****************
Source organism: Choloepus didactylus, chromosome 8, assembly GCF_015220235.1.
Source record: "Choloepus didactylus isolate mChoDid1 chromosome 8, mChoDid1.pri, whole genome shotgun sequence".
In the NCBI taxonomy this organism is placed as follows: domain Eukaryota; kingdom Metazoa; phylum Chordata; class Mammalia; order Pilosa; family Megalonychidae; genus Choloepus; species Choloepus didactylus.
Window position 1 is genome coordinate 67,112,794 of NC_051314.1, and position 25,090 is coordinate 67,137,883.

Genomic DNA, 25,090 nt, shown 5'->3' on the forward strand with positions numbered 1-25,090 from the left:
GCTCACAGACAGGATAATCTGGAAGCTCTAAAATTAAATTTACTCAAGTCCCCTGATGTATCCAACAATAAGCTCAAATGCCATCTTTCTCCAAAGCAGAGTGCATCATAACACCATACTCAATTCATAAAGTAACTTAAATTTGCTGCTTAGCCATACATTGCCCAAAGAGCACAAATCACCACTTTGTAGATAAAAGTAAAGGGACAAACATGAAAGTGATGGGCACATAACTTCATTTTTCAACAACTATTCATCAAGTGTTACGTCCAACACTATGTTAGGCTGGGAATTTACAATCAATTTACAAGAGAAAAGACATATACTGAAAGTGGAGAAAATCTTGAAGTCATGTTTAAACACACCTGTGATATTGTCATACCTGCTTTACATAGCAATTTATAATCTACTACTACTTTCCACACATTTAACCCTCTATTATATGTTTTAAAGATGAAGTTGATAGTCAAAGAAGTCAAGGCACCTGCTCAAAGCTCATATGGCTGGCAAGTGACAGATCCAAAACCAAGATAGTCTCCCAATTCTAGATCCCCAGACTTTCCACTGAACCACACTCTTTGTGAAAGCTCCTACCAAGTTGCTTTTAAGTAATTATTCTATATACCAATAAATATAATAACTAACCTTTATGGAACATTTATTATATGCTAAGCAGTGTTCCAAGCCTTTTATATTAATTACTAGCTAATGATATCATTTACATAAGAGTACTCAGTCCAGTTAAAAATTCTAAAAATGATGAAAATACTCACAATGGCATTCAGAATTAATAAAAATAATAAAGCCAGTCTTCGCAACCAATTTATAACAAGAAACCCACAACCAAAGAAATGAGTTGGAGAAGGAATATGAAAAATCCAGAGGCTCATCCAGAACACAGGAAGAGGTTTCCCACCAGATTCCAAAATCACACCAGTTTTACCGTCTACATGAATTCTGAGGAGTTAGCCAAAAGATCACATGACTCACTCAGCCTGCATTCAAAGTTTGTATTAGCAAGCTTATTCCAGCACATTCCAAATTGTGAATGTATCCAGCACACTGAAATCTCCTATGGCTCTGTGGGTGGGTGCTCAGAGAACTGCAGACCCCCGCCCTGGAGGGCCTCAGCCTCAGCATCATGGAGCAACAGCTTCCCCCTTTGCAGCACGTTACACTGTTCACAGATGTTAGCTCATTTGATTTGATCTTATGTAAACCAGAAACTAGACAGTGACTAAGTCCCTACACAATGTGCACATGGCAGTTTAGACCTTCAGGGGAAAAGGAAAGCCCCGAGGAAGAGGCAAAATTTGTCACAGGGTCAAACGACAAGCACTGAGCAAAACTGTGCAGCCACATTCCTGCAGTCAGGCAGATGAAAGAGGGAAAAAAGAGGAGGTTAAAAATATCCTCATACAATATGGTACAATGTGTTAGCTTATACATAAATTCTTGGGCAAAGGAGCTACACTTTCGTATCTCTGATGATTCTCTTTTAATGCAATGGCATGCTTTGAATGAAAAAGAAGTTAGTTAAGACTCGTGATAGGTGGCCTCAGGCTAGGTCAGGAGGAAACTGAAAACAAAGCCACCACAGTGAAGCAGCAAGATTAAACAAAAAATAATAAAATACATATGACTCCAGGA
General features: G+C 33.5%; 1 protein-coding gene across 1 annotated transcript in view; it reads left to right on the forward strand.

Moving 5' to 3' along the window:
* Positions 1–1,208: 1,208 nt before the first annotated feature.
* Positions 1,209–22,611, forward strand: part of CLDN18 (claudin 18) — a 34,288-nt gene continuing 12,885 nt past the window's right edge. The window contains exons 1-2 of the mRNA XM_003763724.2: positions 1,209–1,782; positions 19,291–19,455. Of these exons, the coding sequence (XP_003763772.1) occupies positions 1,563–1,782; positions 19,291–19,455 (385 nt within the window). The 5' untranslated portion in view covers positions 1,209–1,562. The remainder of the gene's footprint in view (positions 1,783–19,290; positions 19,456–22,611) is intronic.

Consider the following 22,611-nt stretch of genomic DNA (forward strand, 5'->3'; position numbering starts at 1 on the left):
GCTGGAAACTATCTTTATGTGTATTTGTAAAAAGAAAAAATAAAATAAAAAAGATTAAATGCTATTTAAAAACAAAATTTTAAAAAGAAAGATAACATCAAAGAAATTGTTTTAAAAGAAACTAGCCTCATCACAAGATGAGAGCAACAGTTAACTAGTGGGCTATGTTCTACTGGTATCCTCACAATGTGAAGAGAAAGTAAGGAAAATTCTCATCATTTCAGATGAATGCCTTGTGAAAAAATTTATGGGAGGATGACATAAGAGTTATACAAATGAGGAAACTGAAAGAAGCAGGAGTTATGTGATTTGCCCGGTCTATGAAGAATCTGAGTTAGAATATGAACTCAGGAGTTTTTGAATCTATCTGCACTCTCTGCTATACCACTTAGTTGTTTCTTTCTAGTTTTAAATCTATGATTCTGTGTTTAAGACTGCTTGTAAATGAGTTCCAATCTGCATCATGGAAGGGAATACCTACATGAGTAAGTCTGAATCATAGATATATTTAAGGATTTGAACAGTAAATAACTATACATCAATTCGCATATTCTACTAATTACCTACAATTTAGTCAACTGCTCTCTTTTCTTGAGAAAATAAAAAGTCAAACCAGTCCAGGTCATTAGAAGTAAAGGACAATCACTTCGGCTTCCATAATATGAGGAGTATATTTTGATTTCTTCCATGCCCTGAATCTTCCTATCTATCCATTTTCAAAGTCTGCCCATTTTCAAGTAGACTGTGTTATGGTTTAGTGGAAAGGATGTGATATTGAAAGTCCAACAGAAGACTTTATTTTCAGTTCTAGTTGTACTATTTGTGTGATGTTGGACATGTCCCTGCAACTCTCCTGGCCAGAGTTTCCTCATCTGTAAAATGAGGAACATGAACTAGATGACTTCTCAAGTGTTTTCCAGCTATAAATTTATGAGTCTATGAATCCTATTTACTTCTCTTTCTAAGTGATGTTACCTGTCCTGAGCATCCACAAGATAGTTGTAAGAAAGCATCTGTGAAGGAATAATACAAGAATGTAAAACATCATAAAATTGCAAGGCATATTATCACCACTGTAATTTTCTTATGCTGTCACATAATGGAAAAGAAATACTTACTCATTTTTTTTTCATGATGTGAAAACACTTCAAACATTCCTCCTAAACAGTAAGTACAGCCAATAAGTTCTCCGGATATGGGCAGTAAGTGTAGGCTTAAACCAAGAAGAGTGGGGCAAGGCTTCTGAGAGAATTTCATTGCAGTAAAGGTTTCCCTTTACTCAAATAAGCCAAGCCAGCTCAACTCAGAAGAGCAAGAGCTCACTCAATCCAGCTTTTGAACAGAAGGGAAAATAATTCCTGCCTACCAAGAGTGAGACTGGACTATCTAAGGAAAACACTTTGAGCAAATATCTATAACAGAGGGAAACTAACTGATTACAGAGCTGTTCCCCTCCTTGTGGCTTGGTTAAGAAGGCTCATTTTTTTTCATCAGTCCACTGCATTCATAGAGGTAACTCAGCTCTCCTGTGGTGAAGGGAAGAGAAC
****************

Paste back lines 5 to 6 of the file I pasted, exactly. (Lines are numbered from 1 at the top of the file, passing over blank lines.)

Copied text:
Genomic DNA, 25,090 nt, shown 5'->3' on the forward strand with positions numbered 1-25,090 from the left:
GCTCACAGACAGGATAATCTGGAAGCTCTAAAATTAAATTTACTCAAGTCCCCTGATGTATCCAACAATAAGCTCAAATGCCATCTTTCTCCAAAGCAGAGTGCATCATAACACCATACTCAATTCATAAAGTAACTTAAATTTGCTGCTTAGCCATACATTGCCCAAAGAGCACAAATCACCACTTTGTAGATAAAAGTAAAGGGACAAACATGAAAGTGATGGGCACATAACTTCATTTTTCAACAACTATTCATCAAGTGTTACGTCCAACACTATGTTAGGCTGGGAATTTACAATCAATTTACAAGAGAAAAGACATATACTGAAAGTGGAGAAAATCTTGAAGTCATGTTTAAACACACCTGTGATATTGTCATACCTGCTTTACATAGCAATTTATAATCTACTACTACTTTCCACACATTTAACCCTCTATTATATGTTTTAAAGATGAAGTTGATAGTCAAAGAAGTCAAGGCACCTGCTCAAAGCTCATATGGCTGGCAAGTGACAGATCCAAAACCAAGATAGTCTCCCAATTCTAGATCCCCAGACTTTCCACTGAACCACACTCTTTGTGAAAGCTCCTACCAAGTTGCTTTTAAGTAATTATTCTATATACCAATAAATATAATAACTAACCTTTATGGAACATTTATTATATGCTAAGCAGTGTTCCAAGCCTTTTATATTAATTACTAGCTAATGATATCATTTACATAAGAGTACTCAGTCCAGTTAAAAATTCTAAAAATGATGAAAATACTCACAATGGCATTCAGAATTAATAAAAATAATAAAGCCAGTCTTCGCAACCAATTTATAACAAGAAACCCACAACCAAAGAAATGAGTTGGAGAAGGAATATGAAAAATCCAGAGGCTCATCCAGAACACAGGAAGAGGTTTCCCACCAGATTCCAAAATCACACCAGTTTTACCGTCTACATGAATTCTGAGGAGTTAGCCAAAAGATCACATGACTCACTCAGCCTGCATTCAAAGTTTGTATTAGCAAGCTTATTCCAGCACATTCCAAATTGTGAATGTATCCAGCACACTGAAATCTCCTATGGCTCTGTGGGTGGGTGCTCAGAGAACTGCAGACCCCCGCCCTGGAGGGCCTCAGCCTCAGCATCATGGAGCAACAGCTTCCCCCTTTGCAGCACGTTACACTGTTCACAGATGTTAGCTCATTTGATTTGATCTTATGTAAACCAGAAACTAGACAGTGACTAAGTCCCTACACAATGTGCACATGGCAGTTTAGACCTTCAGGGGAAAAGGAAAGCCCCGAGGAAGAGGCAAAATTTGTCACAGGGTCAAACGACAAGCACTGAGCAAAACTGTGCAGCCACATTCCTGCAGTCAGGCAGATGAAAGAGGGAAAAAAGAGGAGGTTAAAAATATCCTCATACAATATGGTACAATGTGTTAGCTTATACATAAATTCTTGGGCAAAGGAGCTACACTTTCGTATCTCTGATGATTCTCTTTTAATGCAATGGCATGCTTTGAATGAAAAAGAAGTTAGTTAAGACTCGTGATAGGTGGCCTCAGGCTAGGTCAGGAGGAAACTGAAAACAAAGCCACCACAGTGAAGCAGCAAGATTAAACAAAAAATAATAAAATACATATGACTCCAGGA